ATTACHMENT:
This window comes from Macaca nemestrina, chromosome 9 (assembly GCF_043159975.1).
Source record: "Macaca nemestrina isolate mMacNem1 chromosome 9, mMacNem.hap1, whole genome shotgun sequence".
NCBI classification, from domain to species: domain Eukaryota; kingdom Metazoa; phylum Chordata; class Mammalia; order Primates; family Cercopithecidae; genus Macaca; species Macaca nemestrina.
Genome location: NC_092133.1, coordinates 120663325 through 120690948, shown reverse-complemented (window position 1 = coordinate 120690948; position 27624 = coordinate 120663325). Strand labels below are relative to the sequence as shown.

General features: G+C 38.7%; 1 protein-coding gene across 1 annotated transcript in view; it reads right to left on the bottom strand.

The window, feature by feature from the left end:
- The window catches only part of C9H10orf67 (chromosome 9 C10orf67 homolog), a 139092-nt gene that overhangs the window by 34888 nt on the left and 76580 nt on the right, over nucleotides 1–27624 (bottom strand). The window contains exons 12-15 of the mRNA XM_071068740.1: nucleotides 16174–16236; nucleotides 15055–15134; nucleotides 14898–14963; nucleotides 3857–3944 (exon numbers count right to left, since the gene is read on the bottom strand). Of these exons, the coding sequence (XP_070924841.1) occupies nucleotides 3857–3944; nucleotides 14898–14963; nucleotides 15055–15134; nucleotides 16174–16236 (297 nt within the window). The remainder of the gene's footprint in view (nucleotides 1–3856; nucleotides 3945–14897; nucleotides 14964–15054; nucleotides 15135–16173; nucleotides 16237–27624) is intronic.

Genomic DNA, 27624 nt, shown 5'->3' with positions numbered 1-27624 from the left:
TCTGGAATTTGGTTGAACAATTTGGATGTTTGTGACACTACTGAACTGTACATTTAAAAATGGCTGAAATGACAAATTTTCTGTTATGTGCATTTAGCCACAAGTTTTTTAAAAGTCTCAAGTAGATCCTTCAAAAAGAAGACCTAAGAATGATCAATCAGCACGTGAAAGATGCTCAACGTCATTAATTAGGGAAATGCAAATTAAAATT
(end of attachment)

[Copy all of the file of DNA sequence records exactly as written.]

This window comes from Macaca nemestrina, chromosome 9 (assembly GCF_043159975.1).
Source record: "Macaca nemestrina isolate mMacNem1 chromosome 9, mMacNem.hap1, whole genome shotgun sequence".
NCBI classification, from domain to species: domain Eukaryota; kingdom Metazoa; phylum Chordata; class Mammalia; order Primates; family Cercopithecidae; genus Macaca; species Macaca nemestrina.
Genome location: NC_092133.1, coordinates 120663325 through 120690948, shown reverse-complemented (window position 1 = coordinate 120690948; position 27624 = coordinate 120663325). Strand labels below are relative to the sequence as shown.

General features: G+C 38.7%; 1 protein-coding gene across 1 annotated transcript in view; it reads right to left on the bottom strand.

The window, feature by feature from the left end:
- The window catches only part of C9H10orf67 (chromosome 9 C10orf67 homolog), a 139092-nt gene that overhangs the window by 34888 nt on the left and 76580 nt on the right, over nucleotides 1–27624 (bottom strand). The window contains exons 12-15 of the mRNA XM_071068740.1: nucleotides 16174–16236; nucleotides 15055–15134; nucleotides 14898–14963; nucleotides 3857–3944 (exon numbers count right to left, since the gene is read on the bottom strand). Of these exons, the coding sequence (XP_070924841.1) occupies nucleotides 3857–3944; nucleotides 14898–14963; nucleotides 15055–15134; nucleotides 16174–16236 (297 nt within the window). The remainder of the gene's footprint in view (nucleotides 1–3856; nucleotides 3945–14897; nucleotides 14964–15054; nucleotides 15135–16173; nucleotides 16237–27624) is intronic.

Genomic DNA, 27624 nt, shown 5'->3' with positions numbered 1-27624 from the left:
TCTGGAATTTGGTTGAACAATTTGGATGTTTGTGACACTACTGAACTGTACATTTAAAAATGGCTGAAATGACAAATTTTCTGTTATGTGCATTTAGCCACAAGTTTTTTAAAAGTCTCAAGTAGATCCTTCAAAAAGAAGACCTAAGAATGATCAATCAGCACGTGAAAGATGCTCAACGTCATTAATTAGGGAAATGCAAATTAAAATT